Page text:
Virginia launches Checkpoint Strikeforce DUI enforcement


dmv virginiaVirginia’s 18th annual Checkpoint Strikeforce DUI law enforcement and public education campaign in Virginia will run through the Labor Day weekend.

“Last year, Virginia saw a 12% (12.1%) increase in alcohol-related traffic deaths on the Commonwealth’s roadways. Such an increase should alarm every Virginian, as it’s both disturbing and unacceptable,” said Virginia State Police Colonel Gary T. Settle. “I can assure you that all Virginia troopers will be actively participating in this year’s Checkpoint Strikeforce enforcement efforts alongside our local law enforcement partners. Such a life-threatening trend only motivates every one of us even more to protect the lives of Virginians.”

The campaign launch is supported by new research from local partner Lake Research who, last month, conducted a survey of Virginia drivers that are most likely to drive after drinking: 21 to 35-year-old males. The research showed that nearly half (49%) of men surveyed admitted to having driven after having a few drinks or being driven by someone who had a few drinks. Additionally, a strong majority (92%) of young men believe it is important to make a plan to get home safely before you go out for the night, but less than two-thirds (57%) frequently plan ahead for a safe ride home.

“Despite understanding the importance of finding a safe ride home and the increase in the prevalence of services like rideshare apps, drunk driving incidents in the Commonwealth remain unacceptably high,” said Richard Holcomb, Commissioner of the Virginia Department of Motor Vehicles. “The increased law enforcement presence in conjunction with an advertising campaign is designed to encourage responsible decision making and keep our roads safer for all.”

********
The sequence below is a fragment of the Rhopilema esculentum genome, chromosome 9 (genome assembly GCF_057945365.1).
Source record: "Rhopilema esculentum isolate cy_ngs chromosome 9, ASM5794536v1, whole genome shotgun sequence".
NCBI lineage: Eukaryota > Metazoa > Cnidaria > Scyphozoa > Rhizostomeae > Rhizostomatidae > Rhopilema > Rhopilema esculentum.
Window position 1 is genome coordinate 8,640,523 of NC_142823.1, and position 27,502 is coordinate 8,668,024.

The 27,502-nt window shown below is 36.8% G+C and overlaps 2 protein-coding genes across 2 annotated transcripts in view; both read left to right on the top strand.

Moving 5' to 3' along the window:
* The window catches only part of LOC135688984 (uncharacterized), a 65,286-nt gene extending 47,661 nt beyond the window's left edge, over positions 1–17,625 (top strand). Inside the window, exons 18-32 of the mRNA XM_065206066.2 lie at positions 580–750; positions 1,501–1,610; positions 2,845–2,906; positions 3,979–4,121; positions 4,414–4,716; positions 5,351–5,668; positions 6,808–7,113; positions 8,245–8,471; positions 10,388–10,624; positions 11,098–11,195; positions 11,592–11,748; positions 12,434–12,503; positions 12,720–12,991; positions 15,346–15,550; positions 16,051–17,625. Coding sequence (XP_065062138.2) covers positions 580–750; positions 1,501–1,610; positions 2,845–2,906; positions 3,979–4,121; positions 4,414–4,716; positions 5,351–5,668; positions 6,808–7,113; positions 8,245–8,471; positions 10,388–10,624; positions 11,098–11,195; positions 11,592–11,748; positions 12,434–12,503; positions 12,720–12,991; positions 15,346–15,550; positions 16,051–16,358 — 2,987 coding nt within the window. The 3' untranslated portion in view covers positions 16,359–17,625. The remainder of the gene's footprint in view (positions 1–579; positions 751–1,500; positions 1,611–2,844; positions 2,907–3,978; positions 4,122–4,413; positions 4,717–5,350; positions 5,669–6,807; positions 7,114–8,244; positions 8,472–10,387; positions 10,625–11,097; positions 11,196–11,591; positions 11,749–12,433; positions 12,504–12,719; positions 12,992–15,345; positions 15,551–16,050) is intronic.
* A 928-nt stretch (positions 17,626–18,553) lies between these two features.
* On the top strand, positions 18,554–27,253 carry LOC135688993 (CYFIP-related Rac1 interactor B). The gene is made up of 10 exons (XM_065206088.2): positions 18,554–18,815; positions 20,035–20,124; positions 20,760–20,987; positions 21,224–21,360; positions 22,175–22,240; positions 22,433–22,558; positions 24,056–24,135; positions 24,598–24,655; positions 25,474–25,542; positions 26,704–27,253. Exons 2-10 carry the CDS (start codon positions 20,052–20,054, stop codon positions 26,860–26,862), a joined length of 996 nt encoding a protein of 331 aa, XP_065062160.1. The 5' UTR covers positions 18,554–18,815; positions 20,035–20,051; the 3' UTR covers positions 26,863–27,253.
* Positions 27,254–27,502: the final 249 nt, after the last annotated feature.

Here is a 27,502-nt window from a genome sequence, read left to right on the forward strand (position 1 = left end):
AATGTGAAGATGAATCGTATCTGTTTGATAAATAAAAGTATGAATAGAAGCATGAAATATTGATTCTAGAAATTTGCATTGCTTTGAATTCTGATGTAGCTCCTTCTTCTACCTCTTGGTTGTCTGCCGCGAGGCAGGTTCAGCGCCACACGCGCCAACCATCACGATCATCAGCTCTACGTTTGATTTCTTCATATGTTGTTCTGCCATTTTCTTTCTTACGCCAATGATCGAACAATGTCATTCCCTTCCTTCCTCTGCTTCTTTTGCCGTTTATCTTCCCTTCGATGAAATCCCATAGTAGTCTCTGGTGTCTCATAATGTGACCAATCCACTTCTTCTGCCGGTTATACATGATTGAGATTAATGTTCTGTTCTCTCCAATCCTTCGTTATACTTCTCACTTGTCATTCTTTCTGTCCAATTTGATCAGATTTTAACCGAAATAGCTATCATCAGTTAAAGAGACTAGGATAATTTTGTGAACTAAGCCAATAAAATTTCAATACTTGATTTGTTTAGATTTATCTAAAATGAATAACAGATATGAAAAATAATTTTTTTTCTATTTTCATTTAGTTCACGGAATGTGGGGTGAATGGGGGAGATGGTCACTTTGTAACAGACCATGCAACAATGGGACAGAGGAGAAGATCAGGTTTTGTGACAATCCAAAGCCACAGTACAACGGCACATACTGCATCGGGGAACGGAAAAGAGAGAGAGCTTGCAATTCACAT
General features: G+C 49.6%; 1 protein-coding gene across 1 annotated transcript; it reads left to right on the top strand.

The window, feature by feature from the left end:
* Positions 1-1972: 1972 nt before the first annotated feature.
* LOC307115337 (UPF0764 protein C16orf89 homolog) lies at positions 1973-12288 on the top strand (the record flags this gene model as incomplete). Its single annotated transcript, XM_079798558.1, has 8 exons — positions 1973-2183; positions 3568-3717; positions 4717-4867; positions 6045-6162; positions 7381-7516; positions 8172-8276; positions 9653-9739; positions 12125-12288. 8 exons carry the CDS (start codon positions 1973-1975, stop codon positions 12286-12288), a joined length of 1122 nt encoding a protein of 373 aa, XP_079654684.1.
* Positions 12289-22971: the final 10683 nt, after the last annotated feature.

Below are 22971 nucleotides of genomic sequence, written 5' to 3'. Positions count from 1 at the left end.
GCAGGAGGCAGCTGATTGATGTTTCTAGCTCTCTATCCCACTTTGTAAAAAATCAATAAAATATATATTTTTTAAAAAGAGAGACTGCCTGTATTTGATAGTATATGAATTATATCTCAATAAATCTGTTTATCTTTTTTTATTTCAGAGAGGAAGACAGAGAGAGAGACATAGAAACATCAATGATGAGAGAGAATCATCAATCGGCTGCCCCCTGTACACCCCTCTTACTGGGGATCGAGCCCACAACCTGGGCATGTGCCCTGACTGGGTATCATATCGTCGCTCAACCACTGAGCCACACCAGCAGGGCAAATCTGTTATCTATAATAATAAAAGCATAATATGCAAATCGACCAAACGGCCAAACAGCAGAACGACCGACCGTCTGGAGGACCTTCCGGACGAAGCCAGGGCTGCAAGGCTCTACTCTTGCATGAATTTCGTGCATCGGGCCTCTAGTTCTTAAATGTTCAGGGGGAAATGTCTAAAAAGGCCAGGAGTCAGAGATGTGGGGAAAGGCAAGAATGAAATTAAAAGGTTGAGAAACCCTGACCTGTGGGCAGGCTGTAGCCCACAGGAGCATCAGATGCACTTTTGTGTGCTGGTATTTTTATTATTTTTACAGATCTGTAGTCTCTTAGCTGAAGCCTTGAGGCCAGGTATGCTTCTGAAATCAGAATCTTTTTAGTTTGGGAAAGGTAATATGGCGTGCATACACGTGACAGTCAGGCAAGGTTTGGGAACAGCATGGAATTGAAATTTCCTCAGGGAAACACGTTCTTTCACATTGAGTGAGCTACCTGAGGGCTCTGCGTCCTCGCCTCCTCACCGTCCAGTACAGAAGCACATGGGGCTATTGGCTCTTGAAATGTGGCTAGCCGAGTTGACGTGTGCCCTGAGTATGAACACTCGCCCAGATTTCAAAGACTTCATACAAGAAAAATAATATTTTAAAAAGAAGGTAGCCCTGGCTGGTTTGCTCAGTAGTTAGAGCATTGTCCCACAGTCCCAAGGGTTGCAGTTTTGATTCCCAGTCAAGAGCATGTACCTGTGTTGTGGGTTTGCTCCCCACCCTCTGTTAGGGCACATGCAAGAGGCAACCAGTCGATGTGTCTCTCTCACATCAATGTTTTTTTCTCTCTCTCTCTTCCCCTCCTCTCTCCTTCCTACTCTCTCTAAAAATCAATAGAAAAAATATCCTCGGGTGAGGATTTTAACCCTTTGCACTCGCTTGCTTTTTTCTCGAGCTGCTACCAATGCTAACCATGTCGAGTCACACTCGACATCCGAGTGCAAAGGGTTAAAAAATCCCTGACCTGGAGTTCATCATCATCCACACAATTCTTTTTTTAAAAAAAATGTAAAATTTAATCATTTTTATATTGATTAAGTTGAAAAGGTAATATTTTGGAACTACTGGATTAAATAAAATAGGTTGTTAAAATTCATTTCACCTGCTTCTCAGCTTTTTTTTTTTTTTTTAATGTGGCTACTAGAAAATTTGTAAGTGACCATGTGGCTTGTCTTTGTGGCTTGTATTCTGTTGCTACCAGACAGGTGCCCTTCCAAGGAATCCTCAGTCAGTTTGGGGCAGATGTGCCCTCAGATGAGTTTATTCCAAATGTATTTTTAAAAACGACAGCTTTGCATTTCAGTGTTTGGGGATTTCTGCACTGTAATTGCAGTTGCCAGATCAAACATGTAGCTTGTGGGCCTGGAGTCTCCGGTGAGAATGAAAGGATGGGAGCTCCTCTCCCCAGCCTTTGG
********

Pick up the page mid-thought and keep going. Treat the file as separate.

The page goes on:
Last year in Virginia, 278 people lost their lives in alcohol-related traffic crashes representing over a third (33.94%) of all Virginia traffic fatalities in 2018. Another 19,790 people were convicted of a DUI in the  Commonwealth. During last year’s Labor Day weekend alone, Virginia State troopers arrested 72 drunk drivers, averaging a DUI arrest every 80 minutes. Checkpoint Strikeforce is a crucial joint effort between public and private partners that works to stop these fatalities through surround-sound persuasion campaigning and high-visibility enforcement that reminds likely offenders to get a safe ride home or face arrest.

Partnering with the National Highway Traffic Safety Administration’s “Drive Sober or Get Pulled Over” enforcement mobilization, approximately 98 law enforcement agencies—including local and Virginia State Police—will operate 120 checkpoints and 640 saturation patrols from Aug. 16 through Sept. 3, 2019.

Complementing the high visibility enforcement, Checkpoint Strikeforce is sponsoring an advertising campaign called “Act Like It.” The 30-second spot debuted in 2018, built on public opinion research that shows the target audience strongly agrees (81% with 94% agreeing overall) that “people who drink and drive are not acting like responsible adults.”

The advertisements remind viewers that drinking and driving is irresponsible—if you’re old enough to drink, act like it. Get a safe ride home.

The ad can be viewed here: https://youtu.be/pKvpKLgnc9I



uva basketball team of destiny

Team of Destiny: Inside UVA Basketball's improbable run

Team of Destiny: Inside Virginia Basketball’s Run to the 2019 National Championship, by Jerry Ratcliffe and Chris Graham, is available for $25.

The book, with additional reporting by Zach Pereles, Scott Ratcliffe and Scott German, will take you from the aftermath of the stunning first-round loss to UMBC in 2018, and how coach Tony Bennett and his team used that loss as the source of strength, through to the ACC regular-season championship, the run to the Final Four, and the thrilling overtime win over Texas Tech to win the 2019 national title, the first in school history.

Subscribe

Augusta Free Press content is available for free, as it has been since 2002, save for a disastrous one-month experiment at putting some content behind a pay wall back in 2009. (We won’t ever try that again. Almost killed us!) That said, it’s free to read, but it still costs us money to produce. The site is updated several times a day, every day, 365 days a year, 366 days on the leap year. (Stuff still happens on Christmas Day, is what we’re saying there.) AFP does well in drawing advertisers, but who couldn’t use an additional source of revenue? From time to time, readers ask us how they can support us, and we usually say, keep reading. Now we’re saying, you can drop us a few bucks, if you’re so inclined.

 


augusta free press
augusta free press
augusta free press news